LabRat lays it on thick, and I like it. Really fine stuff.
I especially like what she had to say about global warming being principally a political problem. I have explained to people in the past that I see the problem as a chain from bench-top science experiments, to broader scientific studies, to computational models, to macroeconomic impacts, to identification and engineering of solutions, to political intentions, to actual legislative language, to the actions of regulatory agencies, to the intended and unintended consequences of those regulations. I have decreasing confidence in our ability to get things right at every link on that chain. Even if "the science is settled" that only gets us two or three steps to where we need to be. (And as someone who has studied a decent bit of computational modeling, let me say that it's more of a black art than a science, so we'd be wise to remain humble about our capabilities on that front for now.)
I think the current Catastrophic Anthropogenic Global Warming thing will end up being bad for environmentalism as a whole. It alienates a lot of the conservationist types, like LabRat appears to be, who think that the catastrophism of the global warming crowd is way off the deep end, but still care about the environment. Catastrophic AGW leaves the Izaak Walton League-types in a sort of no-mans land. Because the focus on carbon dioxide sucks the wind out of the sails of other environmental goals a lot of conservation problems which are better understood, more pressing, and more solvable are going unaddressed.*
(* For instance, I'm not one for Big International Accords, but if we're going to have all these grandiose meet-ups I'd much rather have them hammer out an agreement about overfishing in international waters than do more navel-gazing about global warming.)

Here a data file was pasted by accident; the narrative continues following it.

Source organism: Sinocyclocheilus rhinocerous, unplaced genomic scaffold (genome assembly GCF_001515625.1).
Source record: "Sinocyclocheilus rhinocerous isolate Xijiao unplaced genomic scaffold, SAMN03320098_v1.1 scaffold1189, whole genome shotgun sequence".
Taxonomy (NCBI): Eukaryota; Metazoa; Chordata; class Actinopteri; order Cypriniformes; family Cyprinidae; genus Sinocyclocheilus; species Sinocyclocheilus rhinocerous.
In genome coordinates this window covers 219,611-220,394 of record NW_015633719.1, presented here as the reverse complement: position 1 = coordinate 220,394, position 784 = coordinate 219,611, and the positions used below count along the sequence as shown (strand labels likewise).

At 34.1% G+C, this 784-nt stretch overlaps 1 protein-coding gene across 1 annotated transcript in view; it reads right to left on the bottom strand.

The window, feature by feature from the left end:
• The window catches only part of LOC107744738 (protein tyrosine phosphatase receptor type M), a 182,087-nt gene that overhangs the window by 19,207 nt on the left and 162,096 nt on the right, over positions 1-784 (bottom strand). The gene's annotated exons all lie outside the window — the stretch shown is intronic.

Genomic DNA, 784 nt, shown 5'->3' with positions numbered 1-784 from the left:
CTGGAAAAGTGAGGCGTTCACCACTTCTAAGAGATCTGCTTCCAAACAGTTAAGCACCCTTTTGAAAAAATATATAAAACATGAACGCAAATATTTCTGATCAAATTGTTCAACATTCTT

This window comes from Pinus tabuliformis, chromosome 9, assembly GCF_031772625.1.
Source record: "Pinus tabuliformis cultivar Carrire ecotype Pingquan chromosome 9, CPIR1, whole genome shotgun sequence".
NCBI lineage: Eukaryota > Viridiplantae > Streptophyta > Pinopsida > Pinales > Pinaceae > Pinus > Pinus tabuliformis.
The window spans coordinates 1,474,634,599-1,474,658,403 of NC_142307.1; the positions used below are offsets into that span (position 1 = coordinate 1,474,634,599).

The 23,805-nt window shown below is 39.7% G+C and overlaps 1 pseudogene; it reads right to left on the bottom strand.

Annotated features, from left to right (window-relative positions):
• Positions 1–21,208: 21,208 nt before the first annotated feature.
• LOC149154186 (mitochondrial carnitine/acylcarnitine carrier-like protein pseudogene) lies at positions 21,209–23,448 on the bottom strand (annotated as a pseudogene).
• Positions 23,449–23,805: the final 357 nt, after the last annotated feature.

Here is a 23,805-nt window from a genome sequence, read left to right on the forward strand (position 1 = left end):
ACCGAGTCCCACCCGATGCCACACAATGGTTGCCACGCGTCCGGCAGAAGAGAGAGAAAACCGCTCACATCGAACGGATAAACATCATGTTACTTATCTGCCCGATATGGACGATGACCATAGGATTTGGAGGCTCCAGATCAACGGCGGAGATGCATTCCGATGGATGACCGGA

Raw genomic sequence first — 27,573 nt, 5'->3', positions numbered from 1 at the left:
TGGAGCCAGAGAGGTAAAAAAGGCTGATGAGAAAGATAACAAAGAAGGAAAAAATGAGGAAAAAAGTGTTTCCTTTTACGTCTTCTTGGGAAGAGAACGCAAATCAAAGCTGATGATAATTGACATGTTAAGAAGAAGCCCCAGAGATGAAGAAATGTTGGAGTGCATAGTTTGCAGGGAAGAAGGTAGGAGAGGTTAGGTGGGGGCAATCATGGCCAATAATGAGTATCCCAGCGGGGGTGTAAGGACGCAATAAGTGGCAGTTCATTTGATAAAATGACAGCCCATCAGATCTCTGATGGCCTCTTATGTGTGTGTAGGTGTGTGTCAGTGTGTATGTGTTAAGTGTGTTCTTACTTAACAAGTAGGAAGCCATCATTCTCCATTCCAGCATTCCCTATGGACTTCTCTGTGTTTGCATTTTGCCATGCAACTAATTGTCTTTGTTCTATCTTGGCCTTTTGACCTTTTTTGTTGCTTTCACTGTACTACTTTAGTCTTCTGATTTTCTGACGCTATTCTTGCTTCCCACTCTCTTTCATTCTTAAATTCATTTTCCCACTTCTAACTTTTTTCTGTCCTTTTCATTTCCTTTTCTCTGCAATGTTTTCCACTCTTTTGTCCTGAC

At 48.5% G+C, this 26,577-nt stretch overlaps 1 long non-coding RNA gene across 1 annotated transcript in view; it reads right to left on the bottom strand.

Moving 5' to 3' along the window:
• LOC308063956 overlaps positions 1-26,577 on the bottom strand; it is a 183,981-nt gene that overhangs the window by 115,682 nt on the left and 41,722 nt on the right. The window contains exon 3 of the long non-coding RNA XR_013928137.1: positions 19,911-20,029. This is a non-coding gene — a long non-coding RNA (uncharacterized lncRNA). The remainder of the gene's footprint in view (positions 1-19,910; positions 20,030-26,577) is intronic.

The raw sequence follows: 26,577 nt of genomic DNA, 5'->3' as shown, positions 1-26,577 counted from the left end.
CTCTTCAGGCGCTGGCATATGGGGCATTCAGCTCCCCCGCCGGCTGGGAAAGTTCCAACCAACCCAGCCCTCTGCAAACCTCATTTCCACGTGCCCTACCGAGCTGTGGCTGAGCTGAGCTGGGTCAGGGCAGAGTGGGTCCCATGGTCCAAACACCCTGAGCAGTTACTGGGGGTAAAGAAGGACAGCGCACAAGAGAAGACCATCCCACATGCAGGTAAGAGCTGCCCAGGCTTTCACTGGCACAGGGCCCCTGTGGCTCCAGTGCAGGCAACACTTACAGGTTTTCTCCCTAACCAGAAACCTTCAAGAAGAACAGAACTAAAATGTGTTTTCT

I believe LabRat happens to be wrong about richer societies destroying wilderness through suburbanization. (Assuming I am reading her correctly, and also not taking that part of the rant too seriously.) Deforestation follows a Kuznets Curve. As societies get rich enough to build suburbs they also get rich enough to invest more capital in agriculture. The increased productivity of farms takes marginal lands out of production. This more than makes up for the land lost to 'sprawl.'
By the way, many other environmental factors also obey a Kuznets Curve, including things like air and water quality, and perhaps environmental bogeyman du jour CO2, though the jury is still out on that. Biodiversity, another topic LabRat is probably right to be concerned about, does not obey this property though.
PS Paul Ehrlich, professional lepidopterist and Chicken Little Extraordinaire, and John Holdren, currently 'Science Czar' to Obama, spent the 1970's urging the West to 'de-develop,' which is a nice way of saying that wanted us all to be crippling poor again. I would prefer we improve the environment by making it up and over the peak of the curve, rather than backsliding into privation and poverty, but that's just me.